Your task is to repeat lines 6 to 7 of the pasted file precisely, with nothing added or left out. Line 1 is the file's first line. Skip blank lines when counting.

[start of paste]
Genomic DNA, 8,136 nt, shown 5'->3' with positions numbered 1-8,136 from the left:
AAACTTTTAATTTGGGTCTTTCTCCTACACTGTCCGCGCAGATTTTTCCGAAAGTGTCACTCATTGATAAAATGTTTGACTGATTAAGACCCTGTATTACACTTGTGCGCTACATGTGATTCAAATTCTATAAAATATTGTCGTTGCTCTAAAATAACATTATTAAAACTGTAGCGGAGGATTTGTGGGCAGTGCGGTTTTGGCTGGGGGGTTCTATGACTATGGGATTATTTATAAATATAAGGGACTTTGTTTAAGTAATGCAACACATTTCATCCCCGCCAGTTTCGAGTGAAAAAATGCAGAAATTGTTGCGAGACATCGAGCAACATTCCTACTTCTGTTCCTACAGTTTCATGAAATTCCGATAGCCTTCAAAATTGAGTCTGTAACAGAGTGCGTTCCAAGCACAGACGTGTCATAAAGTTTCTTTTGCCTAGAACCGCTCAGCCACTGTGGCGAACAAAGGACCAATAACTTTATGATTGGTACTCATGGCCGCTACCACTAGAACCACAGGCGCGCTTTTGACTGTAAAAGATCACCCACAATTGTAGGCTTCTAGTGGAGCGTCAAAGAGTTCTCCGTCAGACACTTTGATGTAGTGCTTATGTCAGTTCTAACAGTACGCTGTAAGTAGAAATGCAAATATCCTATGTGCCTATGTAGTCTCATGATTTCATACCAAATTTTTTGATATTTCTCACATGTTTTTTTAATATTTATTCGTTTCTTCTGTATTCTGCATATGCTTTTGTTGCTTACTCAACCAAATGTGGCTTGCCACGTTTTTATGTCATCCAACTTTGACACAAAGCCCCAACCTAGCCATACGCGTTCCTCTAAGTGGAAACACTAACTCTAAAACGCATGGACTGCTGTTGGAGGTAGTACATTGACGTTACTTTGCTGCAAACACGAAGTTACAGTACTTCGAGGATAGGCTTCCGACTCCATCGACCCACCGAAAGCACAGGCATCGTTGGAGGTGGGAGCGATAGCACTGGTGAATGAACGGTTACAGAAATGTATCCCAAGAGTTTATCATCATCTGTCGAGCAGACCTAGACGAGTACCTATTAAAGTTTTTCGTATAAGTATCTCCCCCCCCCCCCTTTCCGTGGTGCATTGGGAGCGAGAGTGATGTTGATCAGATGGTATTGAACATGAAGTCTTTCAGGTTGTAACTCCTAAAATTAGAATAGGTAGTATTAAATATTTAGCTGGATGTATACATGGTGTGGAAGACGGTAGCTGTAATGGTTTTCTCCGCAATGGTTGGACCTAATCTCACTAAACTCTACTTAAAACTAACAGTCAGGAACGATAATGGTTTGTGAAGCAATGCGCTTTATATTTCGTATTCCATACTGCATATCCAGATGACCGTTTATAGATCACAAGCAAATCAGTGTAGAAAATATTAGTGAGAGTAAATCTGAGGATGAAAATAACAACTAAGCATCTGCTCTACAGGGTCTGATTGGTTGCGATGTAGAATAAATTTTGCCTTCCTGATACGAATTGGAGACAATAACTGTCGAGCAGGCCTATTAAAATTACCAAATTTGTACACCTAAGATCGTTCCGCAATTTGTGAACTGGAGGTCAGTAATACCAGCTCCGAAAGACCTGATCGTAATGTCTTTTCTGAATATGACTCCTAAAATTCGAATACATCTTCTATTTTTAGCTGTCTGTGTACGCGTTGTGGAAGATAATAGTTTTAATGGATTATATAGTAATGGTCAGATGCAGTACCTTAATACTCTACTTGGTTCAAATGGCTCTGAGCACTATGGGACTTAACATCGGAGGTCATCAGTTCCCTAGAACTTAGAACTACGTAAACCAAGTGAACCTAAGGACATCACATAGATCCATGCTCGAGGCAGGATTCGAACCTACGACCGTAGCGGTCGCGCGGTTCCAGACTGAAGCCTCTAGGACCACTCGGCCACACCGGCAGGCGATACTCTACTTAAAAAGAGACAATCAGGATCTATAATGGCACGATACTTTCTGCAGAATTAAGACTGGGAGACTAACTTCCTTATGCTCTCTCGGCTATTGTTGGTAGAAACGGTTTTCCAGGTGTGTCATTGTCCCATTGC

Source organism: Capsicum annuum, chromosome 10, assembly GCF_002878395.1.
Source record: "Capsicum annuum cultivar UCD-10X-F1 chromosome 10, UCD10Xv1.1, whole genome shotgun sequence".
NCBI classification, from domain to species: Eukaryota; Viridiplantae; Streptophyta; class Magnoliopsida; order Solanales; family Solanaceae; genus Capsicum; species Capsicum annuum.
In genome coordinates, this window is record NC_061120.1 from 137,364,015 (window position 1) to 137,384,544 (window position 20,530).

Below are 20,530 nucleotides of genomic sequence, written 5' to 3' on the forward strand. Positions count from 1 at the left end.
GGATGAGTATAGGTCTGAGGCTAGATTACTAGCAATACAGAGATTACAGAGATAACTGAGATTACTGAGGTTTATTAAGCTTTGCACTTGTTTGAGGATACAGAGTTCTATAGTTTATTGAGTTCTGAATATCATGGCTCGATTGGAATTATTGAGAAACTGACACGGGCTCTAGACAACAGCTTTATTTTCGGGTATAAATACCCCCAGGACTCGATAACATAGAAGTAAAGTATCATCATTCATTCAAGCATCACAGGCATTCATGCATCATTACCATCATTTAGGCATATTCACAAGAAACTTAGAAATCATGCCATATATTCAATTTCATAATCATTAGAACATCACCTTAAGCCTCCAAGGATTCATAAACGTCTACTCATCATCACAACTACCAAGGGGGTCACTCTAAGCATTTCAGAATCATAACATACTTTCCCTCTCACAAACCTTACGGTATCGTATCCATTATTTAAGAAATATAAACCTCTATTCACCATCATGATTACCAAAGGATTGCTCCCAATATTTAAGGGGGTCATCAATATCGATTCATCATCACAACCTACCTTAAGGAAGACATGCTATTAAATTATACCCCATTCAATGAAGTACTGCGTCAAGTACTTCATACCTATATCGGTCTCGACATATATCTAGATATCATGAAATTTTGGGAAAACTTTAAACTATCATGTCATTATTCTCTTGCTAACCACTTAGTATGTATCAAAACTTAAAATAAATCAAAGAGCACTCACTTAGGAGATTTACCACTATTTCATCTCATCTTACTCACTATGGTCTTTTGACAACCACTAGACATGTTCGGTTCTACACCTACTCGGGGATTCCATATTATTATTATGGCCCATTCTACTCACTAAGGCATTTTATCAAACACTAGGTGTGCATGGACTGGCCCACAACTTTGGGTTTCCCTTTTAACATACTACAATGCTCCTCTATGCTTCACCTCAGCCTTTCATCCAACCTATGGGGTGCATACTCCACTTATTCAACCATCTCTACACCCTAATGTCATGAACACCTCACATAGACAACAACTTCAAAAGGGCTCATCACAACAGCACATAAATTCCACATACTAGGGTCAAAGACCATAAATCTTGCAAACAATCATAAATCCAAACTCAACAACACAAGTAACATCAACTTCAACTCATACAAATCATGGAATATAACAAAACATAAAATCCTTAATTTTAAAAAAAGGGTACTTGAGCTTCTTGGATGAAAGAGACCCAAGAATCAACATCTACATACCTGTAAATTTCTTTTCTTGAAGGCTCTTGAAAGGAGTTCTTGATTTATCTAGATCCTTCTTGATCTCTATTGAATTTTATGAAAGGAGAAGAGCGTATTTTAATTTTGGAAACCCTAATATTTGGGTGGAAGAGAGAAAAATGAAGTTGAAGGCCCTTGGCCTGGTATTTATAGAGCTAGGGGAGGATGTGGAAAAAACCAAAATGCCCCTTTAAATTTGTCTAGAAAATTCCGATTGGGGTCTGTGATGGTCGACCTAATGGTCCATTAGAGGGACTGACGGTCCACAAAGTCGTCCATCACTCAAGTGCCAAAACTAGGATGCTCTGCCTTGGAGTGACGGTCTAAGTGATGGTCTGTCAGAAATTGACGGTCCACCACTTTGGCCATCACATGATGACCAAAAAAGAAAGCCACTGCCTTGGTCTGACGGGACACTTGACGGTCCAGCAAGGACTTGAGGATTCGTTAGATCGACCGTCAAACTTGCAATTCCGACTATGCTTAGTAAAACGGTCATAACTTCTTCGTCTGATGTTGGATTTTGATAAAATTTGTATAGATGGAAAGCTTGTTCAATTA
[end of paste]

In genome coordinates, this window is record NC_061120.1 from 137,364,015 (window position 1) to 137,384,544 (window position 20,530).

Below are 20,530 nucleotides of genomic sequence, written 5' to 3' on the forward strand. Positions count from 1 at the left end.